11. Z. Chen, J. Li, R. Zhang, and X. You, “Exponentially fitted two-derivative Runge-Kutta methods for simulation of oscillatory genetic regulatory systems,” Computational and Mathematical Methods in Medicine, vol. 2015, Article ID 689137, 14 pages, 2015. View at Publisher · View at Google Scholar · View at MathSciNet · View at Scopus
  12. D. O. Awoyemi and O. M. Idowu, “A class of hybrid collocation methods for third-order ordinary differential equations,” International Journal of Computer Mathematics, vol. 82, no. 10, pp. 1287–1293, 2005. View at Publisher · View at Google Scholar · View at Zentralblatt MATH · View at MathSciNet · View at Scopus
  13. J. M. Franco, “A class of explicit two-step hybrid methods for second-order IVPs,” Journal of Computational and Applied Mathematics, vol. 187, no. 1, pp. 41–57, 2006. View at Publisher · View at Google Scholar · View at MathSciNet · View at Scopus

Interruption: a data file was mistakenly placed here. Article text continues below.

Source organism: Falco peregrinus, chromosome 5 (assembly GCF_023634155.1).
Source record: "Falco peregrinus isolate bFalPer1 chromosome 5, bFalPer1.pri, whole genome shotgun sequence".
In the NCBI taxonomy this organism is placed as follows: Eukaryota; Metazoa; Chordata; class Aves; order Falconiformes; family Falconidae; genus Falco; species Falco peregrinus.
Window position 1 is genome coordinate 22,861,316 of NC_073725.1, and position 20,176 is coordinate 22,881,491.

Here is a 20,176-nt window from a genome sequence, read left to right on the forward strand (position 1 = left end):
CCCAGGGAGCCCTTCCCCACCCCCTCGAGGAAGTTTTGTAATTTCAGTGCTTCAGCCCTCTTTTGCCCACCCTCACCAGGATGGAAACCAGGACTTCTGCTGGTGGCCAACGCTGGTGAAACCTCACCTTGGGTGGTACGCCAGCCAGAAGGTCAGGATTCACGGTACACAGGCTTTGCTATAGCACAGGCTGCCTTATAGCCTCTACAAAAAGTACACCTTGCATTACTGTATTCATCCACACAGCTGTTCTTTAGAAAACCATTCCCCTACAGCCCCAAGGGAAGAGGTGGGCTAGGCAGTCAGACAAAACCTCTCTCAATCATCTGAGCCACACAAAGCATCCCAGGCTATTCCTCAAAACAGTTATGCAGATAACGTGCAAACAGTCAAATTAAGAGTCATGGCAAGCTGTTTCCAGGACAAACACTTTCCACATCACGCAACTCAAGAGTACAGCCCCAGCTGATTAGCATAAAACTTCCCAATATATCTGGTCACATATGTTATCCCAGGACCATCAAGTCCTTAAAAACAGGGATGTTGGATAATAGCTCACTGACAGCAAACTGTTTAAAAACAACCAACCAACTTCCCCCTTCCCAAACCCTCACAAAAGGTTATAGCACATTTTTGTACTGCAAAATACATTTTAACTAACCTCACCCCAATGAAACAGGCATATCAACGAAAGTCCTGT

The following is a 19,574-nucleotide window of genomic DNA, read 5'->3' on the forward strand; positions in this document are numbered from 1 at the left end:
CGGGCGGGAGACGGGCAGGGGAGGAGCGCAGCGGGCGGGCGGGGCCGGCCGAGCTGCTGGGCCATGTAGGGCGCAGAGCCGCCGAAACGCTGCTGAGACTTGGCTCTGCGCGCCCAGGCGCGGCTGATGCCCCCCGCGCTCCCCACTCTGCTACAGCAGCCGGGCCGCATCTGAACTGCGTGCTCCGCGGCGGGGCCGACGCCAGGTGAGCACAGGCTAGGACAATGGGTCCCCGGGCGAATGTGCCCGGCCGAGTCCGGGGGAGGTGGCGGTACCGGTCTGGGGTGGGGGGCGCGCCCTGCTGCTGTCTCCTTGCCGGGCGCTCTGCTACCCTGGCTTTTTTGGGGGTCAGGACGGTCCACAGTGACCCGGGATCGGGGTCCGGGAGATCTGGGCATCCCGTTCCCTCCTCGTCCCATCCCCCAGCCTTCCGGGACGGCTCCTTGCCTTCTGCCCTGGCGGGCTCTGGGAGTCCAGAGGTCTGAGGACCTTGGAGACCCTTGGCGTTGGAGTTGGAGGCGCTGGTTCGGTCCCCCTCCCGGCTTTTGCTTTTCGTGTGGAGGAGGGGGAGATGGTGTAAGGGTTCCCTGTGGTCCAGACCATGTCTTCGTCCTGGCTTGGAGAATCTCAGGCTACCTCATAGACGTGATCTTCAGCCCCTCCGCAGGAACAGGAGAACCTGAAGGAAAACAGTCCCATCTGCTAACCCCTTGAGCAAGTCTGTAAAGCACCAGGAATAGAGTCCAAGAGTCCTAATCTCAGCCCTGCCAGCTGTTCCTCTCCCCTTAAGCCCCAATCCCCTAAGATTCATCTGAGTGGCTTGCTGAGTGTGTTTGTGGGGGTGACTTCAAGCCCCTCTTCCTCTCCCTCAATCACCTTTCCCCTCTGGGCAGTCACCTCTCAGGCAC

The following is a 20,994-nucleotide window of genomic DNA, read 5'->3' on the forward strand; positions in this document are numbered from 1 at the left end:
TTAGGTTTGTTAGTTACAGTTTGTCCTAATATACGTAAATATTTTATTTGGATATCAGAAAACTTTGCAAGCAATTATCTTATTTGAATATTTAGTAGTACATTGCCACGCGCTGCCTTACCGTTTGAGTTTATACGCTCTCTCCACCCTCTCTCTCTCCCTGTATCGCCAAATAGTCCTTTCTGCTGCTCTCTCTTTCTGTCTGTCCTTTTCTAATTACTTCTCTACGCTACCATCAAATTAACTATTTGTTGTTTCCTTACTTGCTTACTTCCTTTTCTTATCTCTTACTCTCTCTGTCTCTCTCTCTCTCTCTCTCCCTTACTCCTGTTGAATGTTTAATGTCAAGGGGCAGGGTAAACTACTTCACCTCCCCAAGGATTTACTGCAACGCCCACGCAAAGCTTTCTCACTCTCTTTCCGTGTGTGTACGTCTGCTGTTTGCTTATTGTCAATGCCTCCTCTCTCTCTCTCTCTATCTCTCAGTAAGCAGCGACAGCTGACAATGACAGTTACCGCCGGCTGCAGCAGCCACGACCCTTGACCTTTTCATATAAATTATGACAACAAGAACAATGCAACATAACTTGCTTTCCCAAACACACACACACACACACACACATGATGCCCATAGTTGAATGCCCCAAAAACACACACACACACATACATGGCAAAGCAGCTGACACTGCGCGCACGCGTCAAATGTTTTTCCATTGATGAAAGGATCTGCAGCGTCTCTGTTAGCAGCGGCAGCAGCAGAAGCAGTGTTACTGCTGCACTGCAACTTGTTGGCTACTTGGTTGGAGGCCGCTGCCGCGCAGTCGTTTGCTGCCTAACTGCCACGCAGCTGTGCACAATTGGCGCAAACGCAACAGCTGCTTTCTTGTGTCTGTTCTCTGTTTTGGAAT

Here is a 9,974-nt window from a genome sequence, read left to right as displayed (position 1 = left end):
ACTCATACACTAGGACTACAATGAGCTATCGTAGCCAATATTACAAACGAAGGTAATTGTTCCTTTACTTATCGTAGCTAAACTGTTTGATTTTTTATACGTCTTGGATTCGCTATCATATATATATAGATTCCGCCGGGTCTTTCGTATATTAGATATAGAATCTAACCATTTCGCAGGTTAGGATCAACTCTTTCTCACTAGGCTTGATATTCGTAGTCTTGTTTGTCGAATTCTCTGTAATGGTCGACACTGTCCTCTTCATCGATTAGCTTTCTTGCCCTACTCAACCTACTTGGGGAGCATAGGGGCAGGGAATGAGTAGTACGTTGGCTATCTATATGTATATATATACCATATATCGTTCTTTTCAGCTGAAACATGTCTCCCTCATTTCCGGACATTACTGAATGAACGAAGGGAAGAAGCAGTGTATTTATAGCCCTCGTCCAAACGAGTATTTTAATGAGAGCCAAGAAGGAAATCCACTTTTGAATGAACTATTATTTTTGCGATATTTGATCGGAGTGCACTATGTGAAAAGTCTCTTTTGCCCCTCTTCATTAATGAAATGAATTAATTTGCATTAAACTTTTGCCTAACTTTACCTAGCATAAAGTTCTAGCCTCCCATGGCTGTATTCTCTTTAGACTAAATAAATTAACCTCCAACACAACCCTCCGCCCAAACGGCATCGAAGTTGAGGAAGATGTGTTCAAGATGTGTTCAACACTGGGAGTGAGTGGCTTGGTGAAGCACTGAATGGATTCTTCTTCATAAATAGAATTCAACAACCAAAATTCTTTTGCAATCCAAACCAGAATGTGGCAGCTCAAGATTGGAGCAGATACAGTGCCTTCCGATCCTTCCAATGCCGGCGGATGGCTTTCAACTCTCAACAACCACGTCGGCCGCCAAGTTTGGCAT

14. S. N. Jator, “Solving second order initial value problems by a hybrid multistep method without predictors,” Applied Mathematics and Computation, vol. 217, no. 8, pp. 4036–4046, 2010. View at Publisher · View at Google Scholar · View at Zentralblatt MATH · View at MathSciNet · View at Scopus
  15. N. Senu, F. Ismail, S. Z. Ahmad, and M. Suleiman, “Optimized hybrid methods for solving oscillatory second order initial value problems,” Discrete Dynamics in Nature and Society, vol. 2015, Article ID 217578, 11 pages, 2015. View at Publisher · View at Google Scholar · View at MathSciNet · View at Scopus
  16. P. J. van der Houwen and B. P. Sommeijer, “Explicit Runge–Kutta (–Nyström) methods with reduced phase errors for computing oscillating solutions,” SIAM Journal on Numerical Analysis, vol. 24, no. 3, pp. 595–617, 1987. View at Publisher · View at Google Scholar · View at MathSciNet · View at Scopus
  17. P. Pokorny, “Continuation of periodic solutions of dissipative and conservative systems: application to elastic pendulum,” Mathematical Problems in Engineering, vol. 2009, Article ID 104547, 15 pages, 2009. View at Publisher · View at Google Scholar · View at MathSciNet · View at Scopus